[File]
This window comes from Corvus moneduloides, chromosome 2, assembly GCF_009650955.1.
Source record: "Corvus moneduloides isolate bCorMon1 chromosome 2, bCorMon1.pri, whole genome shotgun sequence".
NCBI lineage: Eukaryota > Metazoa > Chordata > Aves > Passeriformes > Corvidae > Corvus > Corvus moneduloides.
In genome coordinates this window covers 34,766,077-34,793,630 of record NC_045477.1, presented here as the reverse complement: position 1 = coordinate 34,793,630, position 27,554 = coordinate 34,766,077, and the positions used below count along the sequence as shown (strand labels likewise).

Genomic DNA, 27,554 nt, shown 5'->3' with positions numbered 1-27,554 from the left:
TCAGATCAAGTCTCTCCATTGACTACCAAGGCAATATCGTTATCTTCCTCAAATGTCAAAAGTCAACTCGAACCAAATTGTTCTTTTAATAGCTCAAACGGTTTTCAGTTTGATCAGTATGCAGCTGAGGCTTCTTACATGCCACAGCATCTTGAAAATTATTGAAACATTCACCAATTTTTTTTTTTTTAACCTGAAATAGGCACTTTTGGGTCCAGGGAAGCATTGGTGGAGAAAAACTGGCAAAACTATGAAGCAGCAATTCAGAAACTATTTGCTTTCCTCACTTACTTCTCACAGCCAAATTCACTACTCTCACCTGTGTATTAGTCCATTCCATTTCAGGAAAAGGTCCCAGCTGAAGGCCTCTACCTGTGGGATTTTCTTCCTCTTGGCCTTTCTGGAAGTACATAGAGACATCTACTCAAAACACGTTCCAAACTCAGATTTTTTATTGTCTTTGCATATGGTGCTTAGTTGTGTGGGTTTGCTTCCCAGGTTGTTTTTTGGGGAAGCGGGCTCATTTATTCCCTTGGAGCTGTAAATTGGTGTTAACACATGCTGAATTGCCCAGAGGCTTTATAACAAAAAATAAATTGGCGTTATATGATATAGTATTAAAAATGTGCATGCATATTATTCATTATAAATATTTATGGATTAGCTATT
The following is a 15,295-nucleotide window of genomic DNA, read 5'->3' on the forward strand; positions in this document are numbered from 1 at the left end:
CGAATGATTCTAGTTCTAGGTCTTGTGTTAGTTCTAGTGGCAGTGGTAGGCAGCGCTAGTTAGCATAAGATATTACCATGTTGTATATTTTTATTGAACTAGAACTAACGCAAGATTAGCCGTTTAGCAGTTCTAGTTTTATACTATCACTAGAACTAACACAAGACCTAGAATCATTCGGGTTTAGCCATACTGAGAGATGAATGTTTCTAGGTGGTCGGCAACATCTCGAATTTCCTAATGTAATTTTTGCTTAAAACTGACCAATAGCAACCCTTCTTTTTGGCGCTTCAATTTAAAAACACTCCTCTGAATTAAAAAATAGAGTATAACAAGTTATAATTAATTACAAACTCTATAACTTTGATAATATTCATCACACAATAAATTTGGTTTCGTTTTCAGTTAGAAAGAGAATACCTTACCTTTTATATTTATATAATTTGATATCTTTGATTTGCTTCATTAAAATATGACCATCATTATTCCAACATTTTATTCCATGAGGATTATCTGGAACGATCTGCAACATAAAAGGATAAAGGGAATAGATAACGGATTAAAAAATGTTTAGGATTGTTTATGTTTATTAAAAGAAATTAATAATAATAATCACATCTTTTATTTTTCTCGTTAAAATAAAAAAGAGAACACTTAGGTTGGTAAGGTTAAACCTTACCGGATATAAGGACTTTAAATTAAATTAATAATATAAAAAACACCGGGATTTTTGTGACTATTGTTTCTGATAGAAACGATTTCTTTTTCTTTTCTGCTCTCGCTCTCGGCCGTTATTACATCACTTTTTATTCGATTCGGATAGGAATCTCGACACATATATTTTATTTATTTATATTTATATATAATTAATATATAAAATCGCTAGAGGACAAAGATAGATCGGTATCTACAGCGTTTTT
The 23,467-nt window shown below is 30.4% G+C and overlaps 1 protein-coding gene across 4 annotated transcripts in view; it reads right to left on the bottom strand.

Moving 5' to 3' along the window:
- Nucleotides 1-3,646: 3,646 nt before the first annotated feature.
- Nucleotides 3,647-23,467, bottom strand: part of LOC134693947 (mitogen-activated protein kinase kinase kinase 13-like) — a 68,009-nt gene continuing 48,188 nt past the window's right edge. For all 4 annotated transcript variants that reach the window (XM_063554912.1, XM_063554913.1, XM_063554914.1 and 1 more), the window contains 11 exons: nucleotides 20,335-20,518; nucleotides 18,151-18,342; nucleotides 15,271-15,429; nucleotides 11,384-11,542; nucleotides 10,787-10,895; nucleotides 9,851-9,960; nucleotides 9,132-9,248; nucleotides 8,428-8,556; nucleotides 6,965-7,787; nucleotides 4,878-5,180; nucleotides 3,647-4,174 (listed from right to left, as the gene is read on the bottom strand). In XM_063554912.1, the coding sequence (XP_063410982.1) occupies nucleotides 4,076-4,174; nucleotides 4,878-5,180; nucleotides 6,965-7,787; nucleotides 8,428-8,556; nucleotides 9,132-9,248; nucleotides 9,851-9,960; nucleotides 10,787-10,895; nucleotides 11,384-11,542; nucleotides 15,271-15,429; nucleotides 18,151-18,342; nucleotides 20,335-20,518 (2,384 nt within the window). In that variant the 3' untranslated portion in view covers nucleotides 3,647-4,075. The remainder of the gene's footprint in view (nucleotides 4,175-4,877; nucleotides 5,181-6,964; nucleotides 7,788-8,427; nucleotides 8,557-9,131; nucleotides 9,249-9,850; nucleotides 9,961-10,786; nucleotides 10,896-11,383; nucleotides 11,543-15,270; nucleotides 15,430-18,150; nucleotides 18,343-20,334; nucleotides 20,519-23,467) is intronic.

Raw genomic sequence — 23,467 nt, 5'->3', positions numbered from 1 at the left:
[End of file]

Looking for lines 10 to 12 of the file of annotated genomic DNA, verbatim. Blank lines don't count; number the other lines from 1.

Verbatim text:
Moving 5' to 3' along the window:
- Nucleotides 1-3,646: 3,646 nt before the first annotated feature.
- Nucleotides 3,647-23,467, bottom strand: part of LOC134693947 (mitogen-activated protein kinase kinase kinase 13-like) — a 68,009-nt gene continuing 48,188 nt past the window's right edge. For all 4 annotated transcript variants that reach the window (XM_063554912.1, XM_063554913.1, XM_063554914.1 and 1 more), the window contains 11 exons: nucleotides 20,335-20,518; nucleotides 18,151-18,342; nucleotides 15,271-15,429; nucleotides 11,384-11,542; nucleotides 10,787-10,895; nucleotides 9,851-9,960; nucleotides 9,132-9,248; nucleotides 8,428-8,556; nucleotides 6,965-7,787; nucleotides 4,878-5,180; nucleotides 3,647-4,174 (listed from right to left, as the gene is read on the bottom strand). In XM_063554912.1, the coding sequence (XP_063410982.1) occupies nucleotides 4,076-4,174; nucleotides 4,878-5,180; nucleotides 6,965-7,787; nucleotides 8,428-8,556; nucleotides 9,132-9,248; nucleotides 9,851-9,960; nucleotides 10,787-10,895; nucleotides 11,384-11,542; nucleotides 15,271-15,429; nucleotides 18,151-18,342; nucleotides 20,335-20,518 (2,384 nt within the window). In that variant the 3' untranslated portion in view covers nucleotides 3,647-4,075. The remainder of the gene's footprint in view (nucleotides 4,175-4,877; nucleotides 5,181-6,964; nucleotides 7,788-8,427; nucleotides 8,557-9,131; nucleotides 9,249-9,850; nucleotides 9,961-10,786; nucleotides 10,896-11,383; nucleotides 11,543-15,270; nucleotides 15,430-18,150; nucleotides 18,343-20,334; nucleotides 20,519-23,467) is intronic.